Full Text Available We reviewed the current literature regarding antiretroviral (ARV-sparing therapy strategies to determine whether these novel regimens can be considered appropriate alternatives to standard regimens for the initial treatment of ARV-naive patients or as switch therapy for those patients with virologically suppressed HIV infection.A search for studies related to HIV dual therapy published from January 2000 through April 2014 was performed using Biosis, Derwent Drug File, Embase, International Pharmaceutical Abstracts, Medline, Pascal, SciSearch, and TOXNET databases; seven major trial registries, and the abstracts of major conferences. Using predetermined criteria for inclusion, an expert review committee critically reviewed and qualitatively evaluated all identified trials for efficacy and safety results and potential limitations.Sixteen studies of dual therapy regimens were critiqued for the ARV-naive population. Studies of a protease inhibitor/ritonavir in combination with the integrase inhibitor raltegravir or the nucleoside reverse transcriptase inhibitor lamivudine provided the most definitive evidence supporting a role for dual therapy. In particular, lopinavir/ritonavir or darunavir/ritonavir combined with raltegravir and lopinavir/ritonavir combined with lamivudine demonstrated noninferiority to standard of care triple therapy after 48 weeks of treatment. Thirteen trials were critiqued in ARV-experienced, virologically suppressed patients. The virologic efficacy outcomes were mixed. Although overall data regarding toxicity are limited, when compared with standard triple therapy, certain dual therapy regimens may offer advantages in renal function, bone mineral density, and limb fat changes; however, some dual combinations may elevate lipid or bilirubin levels.The potential benefits of dual therapy regimens include reduced toxicity, improved tolerability and adherence, and reduced cost. Although the data reviewed here provide valuable

  19. Polymeric nanoparticles affect the intracellular delivery, antiretroviral activity and cytotoxicity of the microbicide drug candidate dapivirine.

    Science.gov (United States)

    das Neves, José; Michiels, Johan; Ariën, Kevin K; Vanham, Guido; Amiji, Mansoor; Bahia, Maria Fernanda; Sarmento, Bruno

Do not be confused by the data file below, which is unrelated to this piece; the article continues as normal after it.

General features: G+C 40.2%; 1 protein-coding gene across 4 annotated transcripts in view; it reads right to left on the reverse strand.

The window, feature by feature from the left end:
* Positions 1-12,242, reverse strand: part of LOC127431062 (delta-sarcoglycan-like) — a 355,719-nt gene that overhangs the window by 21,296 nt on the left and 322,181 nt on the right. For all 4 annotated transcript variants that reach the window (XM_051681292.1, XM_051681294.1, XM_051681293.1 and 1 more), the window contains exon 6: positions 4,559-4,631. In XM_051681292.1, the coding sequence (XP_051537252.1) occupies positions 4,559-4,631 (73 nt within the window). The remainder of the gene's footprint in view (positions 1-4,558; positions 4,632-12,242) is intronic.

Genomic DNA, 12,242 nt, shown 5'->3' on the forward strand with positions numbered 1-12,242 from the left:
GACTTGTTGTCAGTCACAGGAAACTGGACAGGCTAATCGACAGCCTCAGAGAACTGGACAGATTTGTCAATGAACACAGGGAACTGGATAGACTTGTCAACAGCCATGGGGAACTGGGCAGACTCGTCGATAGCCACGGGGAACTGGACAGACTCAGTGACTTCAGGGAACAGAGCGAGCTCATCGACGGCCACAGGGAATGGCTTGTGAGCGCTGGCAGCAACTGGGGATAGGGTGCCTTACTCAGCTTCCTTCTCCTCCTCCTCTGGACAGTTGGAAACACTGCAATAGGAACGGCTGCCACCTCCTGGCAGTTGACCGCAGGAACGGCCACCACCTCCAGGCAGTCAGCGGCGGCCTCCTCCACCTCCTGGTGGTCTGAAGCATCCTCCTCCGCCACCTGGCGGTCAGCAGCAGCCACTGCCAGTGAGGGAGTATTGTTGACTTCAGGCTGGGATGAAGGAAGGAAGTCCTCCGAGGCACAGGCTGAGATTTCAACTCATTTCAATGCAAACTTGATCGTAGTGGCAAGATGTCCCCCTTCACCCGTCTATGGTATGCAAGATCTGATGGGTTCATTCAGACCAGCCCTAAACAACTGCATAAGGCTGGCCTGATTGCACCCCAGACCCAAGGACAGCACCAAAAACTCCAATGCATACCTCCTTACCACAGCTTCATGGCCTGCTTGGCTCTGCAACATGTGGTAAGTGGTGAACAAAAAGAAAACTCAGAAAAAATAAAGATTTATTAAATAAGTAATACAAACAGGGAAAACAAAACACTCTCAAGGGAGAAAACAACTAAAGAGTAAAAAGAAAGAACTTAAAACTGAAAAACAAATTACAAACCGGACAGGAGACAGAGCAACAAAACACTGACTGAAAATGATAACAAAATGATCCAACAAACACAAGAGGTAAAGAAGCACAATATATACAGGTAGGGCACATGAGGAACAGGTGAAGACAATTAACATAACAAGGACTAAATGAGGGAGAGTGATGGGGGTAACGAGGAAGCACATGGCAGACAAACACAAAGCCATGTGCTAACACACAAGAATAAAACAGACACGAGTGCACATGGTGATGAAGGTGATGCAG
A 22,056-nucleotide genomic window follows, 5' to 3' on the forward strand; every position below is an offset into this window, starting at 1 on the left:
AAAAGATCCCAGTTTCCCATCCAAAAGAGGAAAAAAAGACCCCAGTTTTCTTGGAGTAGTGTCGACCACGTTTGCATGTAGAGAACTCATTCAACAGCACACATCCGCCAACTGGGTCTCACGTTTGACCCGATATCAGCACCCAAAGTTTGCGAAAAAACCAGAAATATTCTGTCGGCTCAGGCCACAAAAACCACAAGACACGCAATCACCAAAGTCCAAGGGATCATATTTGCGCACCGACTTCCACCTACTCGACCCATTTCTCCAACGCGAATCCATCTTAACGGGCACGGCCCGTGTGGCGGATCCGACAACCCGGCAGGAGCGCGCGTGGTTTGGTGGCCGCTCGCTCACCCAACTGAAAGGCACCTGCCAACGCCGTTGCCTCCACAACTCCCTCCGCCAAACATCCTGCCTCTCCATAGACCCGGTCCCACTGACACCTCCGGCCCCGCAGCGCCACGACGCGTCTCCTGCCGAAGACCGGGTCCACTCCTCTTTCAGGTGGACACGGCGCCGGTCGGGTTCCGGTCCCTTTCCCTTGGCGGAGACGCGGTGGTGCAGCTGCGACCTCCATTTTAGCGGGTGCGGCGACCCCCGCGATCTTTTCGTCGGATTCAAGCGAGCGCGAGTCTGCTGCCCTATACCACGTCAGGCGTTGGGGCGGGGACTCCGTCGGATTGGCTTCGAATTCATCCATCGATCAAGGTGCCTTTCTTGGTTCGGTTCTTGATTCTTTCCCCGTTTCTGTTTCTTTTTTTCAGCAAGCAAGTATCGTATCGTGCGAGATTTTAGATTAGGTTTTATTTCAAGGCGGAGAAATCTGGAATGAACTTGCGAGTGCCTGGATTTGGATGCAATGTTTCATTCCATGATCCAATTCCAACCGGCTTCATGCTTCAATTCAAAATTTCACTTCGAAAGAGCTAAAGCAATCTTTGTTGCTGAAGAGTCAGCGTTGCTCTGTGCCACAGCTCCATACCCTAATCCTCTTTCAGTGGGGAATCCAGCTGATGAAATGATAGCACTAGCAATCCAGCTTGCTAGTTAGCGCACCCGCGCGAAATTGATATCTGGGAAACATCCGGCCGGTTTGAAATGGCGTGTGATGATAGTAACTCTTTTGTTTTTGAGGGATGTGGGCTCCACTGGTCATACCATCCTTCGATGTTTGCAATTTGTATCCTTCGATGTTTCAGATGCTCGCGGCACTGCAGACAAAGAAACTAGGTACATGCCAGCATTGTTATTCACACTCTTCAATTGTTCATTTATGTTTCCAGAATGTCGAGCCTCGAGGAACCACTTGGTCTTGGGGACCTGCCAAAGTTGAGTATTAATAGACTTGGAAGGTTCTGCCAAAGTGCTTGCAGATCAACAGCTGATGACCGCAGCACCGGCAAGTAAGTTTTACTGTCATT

2012-06-01

    To assess the intracellular delivery, antiretroviral activity and cytotoxicity of poly(ε-caprolactone) (PCL) nanoparticles containing the antiretroviral drug dapivirine. Dapivirine-loaded nanoparticles with different surface properties were produced using three surface modifiers: poloxamer 338 NF (PEO), sodium lauryl sulfate (SLS) and cetyl trimethylammonium bromide (CTAB). The ability of nanoparticles to promote intracellular drug delivery was assessed in different cell types relevant for vaginal HIV transmission/microbicide development. Also, antiretroviral activity of nanoparticles was determined in different cell models, as well as their cytotoxicity. Dapivirine-loaded nanoparticles were readily taken up by different cells, with particular kinetics depending on the cell type and nanoparticles, resulting in enhanced intracellular drug delivery in phagocytic cells. Different nanoparticles showed similar or improved antiviral activity compared to free drug. There was a correlation between increased antiviral activity and increased intracellular drug delivery, particularly when cell models were submitted to a single initial short-course treatment. PEO-PCL and SLS-PCL nanoparticles consistently showed higher selectivity index values than free drug, contrasting with high cytotoxicity of CTAB-PCL. These results provide evidence on the potential of PCL nanoparticles to affect in vitro toxicity and activity of dapivirine, depending on surface engineering. Thus, this formulation approach may be a promising strategy for the development of next generation microbicides.

  20. Acceptability and confidence in antiretroviral generics of physicians and HIV-infected patients in France.

    Science.gov (United States)

    Allavena, Clotilde; Jacomet, Christine; Pereira, Bruno; Morand-Joubert, Laurence; Bagheri, Haleh; Cotte, Laurent; Garaffo, Rodolphe; Gerbaud, Laurent; Dellamonica, Pierre

    2014-01-01